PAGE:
"Dumber than a horse turd," wrote one of the people he swore to protect and serve. Another accused him via e-mail of having been "born in a cave." Despite such ridicule, Fremont Police Chief Craig Steckler happens to be the envy of top law-enforcement officials around the state.
The reason for both the scorn and the admiration is that Steckler has boldly announced that Fremont will become the first city in California to stop responding to burglar alarms -- unless someone actually spots a burglar ripping off a home or business. His plan, scheduled to take effect March 20, has garnered local and national headlines, while sparking angry outbursts from alarm-industry reps and home- and business owners who say he might as well as hang up a giant banner on Fremont Boulevard that reads "Burglars Welcome."
Steckler isn't about to budge. For decades, burglar alarms have been a pet peeve of cops. That's partly due to the sheer number of alarms going off day and night; Fremont police had to respond to seven thousand last year alone. More specifically, it has to do with the astronomical false-alarm rate. Nationally, more than 90 percent of the time cops are dispatched to burglar alarms, they arrive to the apologies of a sheepish homeowner.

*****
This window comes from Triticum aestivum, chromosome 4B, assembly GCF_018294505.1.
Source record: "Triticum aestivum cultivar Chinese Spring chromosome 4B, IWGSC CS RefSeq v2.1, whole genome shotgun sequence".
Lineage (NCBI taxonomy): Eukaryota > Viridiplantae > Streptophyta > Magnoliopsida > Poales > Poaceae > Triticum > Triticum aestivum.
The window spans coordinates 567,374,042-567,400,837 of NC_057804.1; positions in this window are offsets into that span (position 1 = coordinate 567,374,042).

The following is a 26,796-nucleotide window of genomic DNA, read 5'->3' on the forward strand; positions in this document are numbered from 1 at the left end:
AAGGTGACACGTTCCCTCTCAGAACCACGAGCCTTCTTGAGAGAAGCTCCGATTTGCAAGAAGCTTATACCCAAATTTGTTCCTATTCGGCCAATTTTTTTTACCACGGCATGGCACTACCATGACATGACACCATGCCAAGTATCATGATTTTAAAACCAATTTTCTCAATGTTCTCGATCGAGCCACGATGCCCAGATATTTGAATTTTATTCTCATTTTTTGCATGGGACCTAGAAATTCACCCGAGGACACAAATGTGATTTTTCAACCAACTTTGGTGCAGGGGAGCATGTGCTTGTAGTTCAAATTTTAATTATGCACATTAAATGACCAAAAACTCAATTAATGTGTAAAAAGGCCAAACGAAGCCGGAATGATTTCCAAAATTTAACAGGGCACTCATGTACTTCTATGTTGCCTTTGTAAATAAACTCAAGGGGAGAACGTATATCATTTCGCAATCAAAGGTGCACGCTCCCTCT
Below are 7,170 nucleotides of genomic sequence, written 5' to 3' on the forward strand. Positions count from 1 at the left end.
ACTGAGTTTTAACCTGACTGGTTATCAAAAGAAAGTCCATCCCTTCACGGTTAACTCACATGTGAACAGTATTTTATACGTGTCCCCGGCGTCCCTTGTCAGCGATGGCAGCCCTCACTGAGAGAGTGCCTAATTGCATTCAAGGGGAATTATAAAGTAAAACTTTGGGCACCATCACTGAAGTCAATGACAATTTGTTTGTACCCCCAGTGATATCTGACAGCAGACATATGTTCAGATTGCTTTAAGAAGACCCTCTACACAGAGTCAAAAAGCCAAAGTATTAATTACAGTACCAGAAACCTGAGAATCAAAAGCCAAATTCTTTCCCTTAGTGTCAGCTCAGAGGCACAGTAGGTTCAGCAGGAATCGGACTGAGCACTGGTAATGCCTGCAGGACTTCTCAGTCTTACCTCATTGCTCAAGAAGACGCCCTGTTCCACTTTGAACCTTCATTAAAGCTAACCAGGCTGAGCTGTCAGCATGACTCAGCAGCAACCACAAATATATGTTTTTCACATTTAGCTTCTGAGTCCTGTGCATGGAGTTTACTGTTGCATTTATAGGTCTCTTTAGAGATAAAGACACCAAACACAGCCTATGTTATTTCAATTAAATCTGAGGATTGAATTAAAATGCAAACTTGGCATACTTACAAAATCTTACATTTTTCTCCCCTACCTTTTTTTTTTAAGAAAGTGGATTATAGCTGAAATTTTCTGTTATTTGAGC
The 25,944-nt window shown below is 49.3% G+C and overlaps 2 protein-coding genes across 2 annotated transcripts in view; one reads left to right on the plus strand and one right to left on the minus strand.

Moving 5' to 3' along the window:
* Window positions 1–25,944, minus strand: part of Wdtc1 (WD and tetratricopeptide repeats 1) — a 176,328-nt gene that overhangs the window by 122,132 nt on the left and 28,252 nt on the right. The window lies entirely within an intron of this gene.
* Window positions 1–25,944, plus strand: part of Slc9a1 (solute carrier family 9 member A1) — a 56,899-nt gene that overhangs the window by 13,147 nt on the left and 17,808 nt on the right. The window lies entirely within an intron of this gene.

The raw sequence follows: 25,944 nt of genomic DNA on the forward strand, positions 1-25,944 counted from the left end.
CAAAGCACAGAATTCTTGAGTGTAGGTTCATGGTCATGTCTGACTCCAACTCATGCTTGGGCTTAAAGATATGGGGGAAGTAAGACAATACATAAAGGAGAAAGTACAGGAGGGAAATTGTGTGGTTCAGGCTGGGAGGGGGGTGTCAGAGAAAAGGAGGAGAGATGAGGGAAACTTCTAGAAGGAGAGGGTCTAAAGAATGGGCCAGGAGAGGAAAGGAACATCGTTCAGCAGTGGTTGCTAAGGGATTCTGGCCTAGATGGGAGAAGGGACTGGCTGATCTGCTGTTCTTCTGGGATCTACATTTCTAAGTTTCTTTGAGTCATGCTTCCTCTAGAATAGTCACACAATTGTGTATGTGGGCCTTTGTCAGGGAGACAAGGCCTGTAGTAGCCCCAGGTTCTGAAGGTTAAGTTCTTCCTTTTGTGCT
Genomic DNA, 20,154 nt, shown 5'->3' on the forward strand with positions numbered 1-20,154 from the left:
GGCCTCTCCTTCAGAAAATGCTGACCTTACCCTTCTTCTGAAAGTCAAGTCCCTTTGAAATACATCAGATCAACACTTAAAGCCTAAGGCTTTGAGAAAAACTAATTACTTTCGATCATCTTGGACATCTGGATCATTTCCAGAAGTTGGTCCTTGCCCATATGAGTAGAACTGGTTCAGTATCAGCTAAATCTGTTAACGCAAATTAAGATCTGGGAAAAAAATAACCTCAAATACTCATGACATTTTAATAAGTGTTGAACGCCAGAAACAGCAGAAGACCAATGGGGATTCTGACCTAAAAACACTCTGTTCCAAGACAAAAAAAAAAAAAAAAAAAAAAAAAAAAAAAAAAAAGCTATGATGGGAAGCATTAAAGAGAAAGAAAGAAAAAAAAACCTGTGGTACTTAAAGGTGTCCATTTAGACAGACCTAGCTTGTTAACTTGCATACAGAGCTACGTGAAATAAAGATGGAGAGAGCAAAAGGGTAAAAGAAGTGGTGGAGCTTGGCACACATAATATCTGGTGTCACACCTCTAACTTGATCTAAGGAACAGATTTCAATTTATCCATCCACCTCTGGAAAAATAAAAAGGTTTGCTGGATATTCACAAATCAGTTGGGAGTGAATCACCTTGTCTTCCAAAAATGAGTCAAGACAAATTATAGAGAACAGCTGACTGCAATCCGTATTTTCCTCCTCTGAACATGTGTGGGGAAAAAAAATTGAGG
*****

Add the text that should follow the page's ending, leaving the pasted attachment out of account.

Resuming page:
There's no denying the bogus calls waste police time and money. Nearly 99 percent of alarm calls in Fremont last year were false. The problem is so bad that police chiefs in other California cities, including Oakland, Vacaville, and Los Angeles, have contemplated following Steckler's lead. But they've backed off after recognizing the likely political fallout from voters fearful of their homes being invaded. "Politically, the city council and the public would have been against it," said former OPD Chief Richard Word, who now runs the Vacaville Police Department. Oakland City Council President Ignacio De La Fuente put it bluntly: "We would not consider doing what Fremont is doing."
Steckler has faced no opposition from city leaders. The Fremont city council and the mayor are backing him even though hundreds of constituents are showing up to public meetings to decry the plan. Why the sudden political spine? It turns out developments over the past few months have given Steckler an ideal stage from which to say no to burglar alarms. His critics call it payback, yet it may not be a stretch to say the burglar alarm industry and Fremont voters had it coming.